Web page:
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When I processed the following file src.php:

include "params.php";
Str 1
val a = <?=$b?>
Str 3

where the params.php file:

$b = 123;

$ php src.php > tgt.txt

I get the result:

Str 1
val a = 123Str 3

instead of

Str 1
val a = 123
Str 3

How shoud I solve this problem? Should I add an additional line break after <?=b?> through all my code?

share|improve this question
Better add ; at the end of line to avoid problems like this. – Narek Feb 28 '12 at 13:58
up vote 3 down vote accepted

This is an issue I've come across before with the way PHP blocks are processed, the first line-break after ?> is, as far as I know, always ignored. This is probably[citation needed] to avoid problems when using 'code only' PHP files which would output a trailing newline when include'd, e.g.:

-- some_file.php
// some class/function definitions, etc.
+ trailing newline

-- some_other_file.php
include 'some_file.php'; // this would actually output a linebreak

As a lot of UNIX editors enjoy messing around with your whitespace this was probably seen as a necessary 'feature' in order to avoid this issue.


The only workaround I'm aware of is to either concatenate a linebreak to your output

<?= $b.PHP_EOL ?>

or add another linebreak in the HTML

val a = <?= $b ?>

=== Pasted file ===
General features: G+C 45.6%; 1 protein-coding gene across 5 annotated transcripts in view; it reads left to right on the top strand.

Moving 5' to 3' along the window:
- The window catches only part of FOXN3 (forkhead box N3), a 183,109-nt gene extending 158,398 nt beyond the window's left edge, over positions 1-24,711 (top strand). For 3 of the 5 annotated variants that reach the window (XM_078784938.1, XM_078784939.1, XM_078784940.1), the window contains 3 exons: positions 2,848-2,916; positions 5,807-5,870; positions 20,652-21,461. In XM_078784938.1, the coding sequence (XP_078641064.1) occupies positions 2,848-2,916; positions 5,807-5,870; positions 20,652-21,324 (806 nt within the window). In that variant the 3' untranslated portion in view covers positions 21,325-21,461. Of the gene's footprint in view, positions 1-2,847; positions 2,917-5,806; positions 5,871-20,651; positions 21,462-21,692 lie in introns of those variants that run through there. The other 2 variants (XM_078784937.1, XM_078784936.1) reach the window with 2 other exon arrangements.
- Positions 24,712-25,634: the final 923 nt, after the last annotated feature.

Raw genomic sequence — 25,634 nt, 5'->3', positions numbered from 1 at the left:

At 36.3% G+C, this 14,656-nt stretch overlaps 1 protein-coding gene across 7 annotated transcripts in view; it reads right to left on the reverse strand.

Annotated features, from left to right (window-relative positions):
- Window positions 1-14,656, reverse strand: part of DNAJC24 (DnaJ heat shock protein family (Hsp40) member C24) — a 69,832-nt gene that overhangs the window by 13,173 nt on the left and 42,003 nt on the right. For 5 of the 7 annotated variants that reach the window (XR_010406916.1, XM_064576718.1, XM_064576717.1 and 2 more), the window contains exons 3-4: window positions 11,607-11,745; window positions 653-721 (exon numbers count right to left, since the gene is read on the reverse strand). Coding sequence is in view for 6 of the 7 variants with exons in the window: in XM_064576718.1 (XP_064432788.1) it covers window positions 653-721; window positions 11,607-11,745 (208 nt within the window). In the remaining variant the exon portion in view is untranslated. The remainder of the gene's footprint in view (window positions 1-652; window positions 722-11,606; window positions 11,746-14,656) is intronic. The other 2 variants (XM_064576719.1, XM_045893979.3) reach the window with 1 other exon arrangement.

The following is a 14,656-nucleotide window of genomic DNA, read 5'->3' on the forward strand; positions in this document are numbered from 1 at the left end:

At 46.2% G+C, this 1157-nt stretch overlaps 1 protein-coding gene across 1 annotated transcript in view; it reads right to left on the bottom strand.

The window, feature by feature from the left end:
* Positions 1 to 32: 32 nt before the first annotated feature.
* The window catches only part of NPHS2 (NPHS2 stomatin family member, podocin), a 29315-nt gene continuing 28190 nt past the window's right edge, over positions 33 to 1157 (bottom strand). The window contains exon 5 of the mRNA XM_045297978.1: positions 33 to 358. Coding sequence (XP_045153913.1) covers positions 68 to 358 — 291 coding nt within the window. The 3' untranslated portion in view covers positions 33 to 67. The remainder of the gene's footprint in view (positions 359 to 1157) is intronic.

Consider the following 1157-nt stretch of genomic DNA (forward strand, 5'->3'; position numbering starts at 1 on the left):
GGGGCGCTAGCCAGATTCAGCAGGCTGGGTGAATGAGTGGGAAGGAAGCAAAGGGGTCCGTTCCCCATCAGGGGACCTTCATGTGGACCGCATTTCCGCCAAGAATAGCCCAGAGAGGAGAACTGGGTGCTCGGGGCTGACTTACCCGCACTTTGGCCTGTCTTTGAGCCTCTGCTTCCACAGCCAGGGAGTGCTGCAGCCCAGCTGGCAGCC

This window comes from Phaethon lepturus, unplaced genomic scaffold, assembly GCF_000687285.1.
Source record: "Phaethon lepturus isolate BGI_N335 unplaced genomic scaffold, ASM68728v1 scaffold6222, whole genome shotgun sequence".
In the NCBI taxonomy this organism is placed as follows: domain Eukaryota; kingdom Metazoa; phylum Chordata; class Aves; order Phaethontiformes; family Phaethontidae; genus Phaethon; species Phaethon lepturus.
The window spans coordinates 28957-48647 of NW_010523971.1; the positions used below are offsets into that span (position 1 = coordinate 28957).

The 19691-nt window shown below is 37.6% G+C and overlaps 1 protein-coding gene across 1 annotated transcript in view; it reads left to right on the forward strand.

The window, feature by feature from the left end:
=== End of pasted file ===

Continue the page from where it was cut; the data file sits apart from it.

Str 3

Both of these solutions suck, but I don't know any other way around.

EDIT: A different approach would be to use heredoc strings:

echo <<<STUFF
Str 1
val a = $b
Str 3
// must be a break after `STUFF;`

That way formatting is still clear, and it behaves as you'd expect it (though a caveat with heredocs is there must be a linebreak after the terminating STUFF;, or you'll get a parse error, at least on 5.4).

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UPDATE thanks to adam:


$b = "123".PHP_EOL;

anyway seems like you need to add a new line :)

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Consider using the constant PHP_EOL instead, as it provides an OS-specific newline – Adam Hopkinson Feb 28 '12 at 13:50

Why don't you try:

val a = <?=$b."\n";?>
Str 3

Or just:

val a = <?=$b;?><br/>
Str 3
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